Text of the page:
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UPDATE 6-J&J to resume roll out of COVID-19 vaccine in Europe after regulatory review

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Manas Mishra and Carl O'Donnell
·3 min read
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(Updates to include J&J resuming Europe vaccine rollout, updates shares)

By Manas Mishra and Carl O'Donnell

April 20 (Reuters) - Johnson & Johnson said on Tuesday it will resume rolling out its COVID-19 vaccine in Europe after the region's medical regulator said the benefits of the shot outweigh the risk of very rare, potentially lethal blood clots.

Europe's health regulator, the European Medicines Agency (EMA), on Tuesday recommended adding a warning about rare blood clots with low blood platelet count to the vaccine's product label and said the benefits of the one-dose shot outweigh its risks.

J&J shares were up 2.6%

Use of the J&J vaccine was temporarily halted by U.S. regulators last week after rare brain blood clots combined with a low blood platelet count were reported in six women, prompting the company to delay its rollout in Europe.

J&J said it will adjust the package label on its vaccine to warn of the risk of the rare side effect and provide instructions on how to recognize and treat it. The company said it would resume shipments to the European Union, Norway and Iceland.

"It's an extremely rare event. We hope by making people aware as well as putting clear diagnostic and therapeutic guidance in place that we can restore the confidence in our vaccine," J&J Chief Scientific Officer Paul Stoffels said during a conference call to discuss the company earnings.

Similar rare blood clot issues were reported with use of AstraZeneca's COVID-19 vaccine in Europe.

J&J earlier on Tuesday said it was working with European countries to resume ongoing clinical trials for its shot.

The United States is also reviewing a handful of potential cases of severe side effects in addition to those that led to the pause.

"The outcome of the vaccine review is important for overall global vaccination efforts, given J&J's vaccine does not have the extreme cold storage requirements of the mRNA vaccines," said Edward Jones analyst Ashtyn Evans, referring to vaccines from Moderna Inc and Pfizer Inc with partner BioNTech SE.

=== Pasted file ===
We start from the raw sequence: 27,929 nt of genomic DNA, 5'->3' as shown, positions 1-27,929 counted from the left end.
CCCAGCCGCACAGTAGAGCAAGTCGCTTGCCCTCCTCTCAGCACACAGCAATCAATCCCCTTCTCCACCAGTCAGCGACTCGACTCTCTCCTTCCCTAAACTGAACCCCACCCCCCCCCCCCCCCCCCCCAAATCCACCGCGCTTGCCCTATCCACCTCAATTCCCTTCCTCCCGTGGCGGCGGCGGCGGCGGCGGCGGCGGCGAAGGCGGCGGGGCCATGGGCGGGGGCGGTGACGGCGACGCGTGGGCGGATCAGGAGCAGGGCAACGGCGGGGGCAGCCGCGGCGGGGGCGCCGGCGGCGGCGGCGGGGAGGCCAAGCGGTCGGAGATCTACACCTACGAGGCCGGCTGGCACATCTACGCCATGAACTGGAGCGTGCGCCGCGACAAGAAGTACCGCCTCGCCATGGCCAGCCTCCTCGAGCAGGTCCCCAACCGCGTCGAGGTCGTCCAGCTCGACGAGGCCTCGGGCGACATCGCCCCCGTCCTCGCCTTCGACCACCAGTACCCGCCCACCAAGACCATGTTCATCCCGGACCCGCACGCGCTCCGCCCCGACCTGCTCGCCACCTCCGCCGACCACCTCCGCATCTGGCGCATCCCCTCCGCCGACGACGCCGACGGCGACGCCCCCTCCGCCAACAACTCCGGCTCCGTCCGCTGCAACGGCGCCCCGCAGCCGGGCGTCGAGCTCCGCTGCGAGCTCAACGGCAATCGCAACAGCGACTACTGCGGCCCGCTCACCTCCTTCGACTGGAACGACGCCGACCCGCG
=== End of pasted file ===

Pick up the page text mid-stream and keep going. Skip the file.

Meanwhile, J&J is working with U.S. regulators to get clearance for its Baltimore-based vaccine production plant, owned by Emergent BioSolutions Inc, and expects feedback in the coming days. Emergent shut down production at its plant earlier this month after manufacturing errors ruined millions of J&J doses in March. "We are remediating what we need to remediate. We think that will lend itself to a positive outcome," said J&J Chief Financial Officer Joseph Wolk during the call. He said J&J "should know more in the next couple of days."

Nearly 8 million people had received the J&J vaccine in the United States prior to the halt.

J&J said it would fulfill its commitments to ship 200 million doses in Europe and 100 million in the United States.

The company also said it recorded $100 million in COVID-19 vaccine sales. J&J has said the vaccine will be available on a not-for-profit basis until the end of the pandemic.

An advisory committee to the U.S. Centers for Disease Control and Prevention is expected to meet on Friday to address the pause after it delayed making any recommendations in a meeting last week and called for more data.

Johnson & Johnson reported first-quarter earnings that exceeded Wall Street expectations and raised its dividend payouts to shareholders.

The company said it expects a big improvement in sales from its medical device business in the second quarter of 2021 compared with a year earlier, when COVID-19 lockdowns took a toll.

J&J slightly raised its full-year adjusted profit forecast and now sees earnings of $9.42 to $9.57 per share, up from its prior view of $9.40 to $9.60 per share.

Total sales rose 7.9% to $22.32 billion, beating estimates of $21.98 billion.

(Reporting by Manas Mishra, Manojna Maddipatla in Bengaluru and Carl O'Donnell in New York; Editing by Bill Berkrot)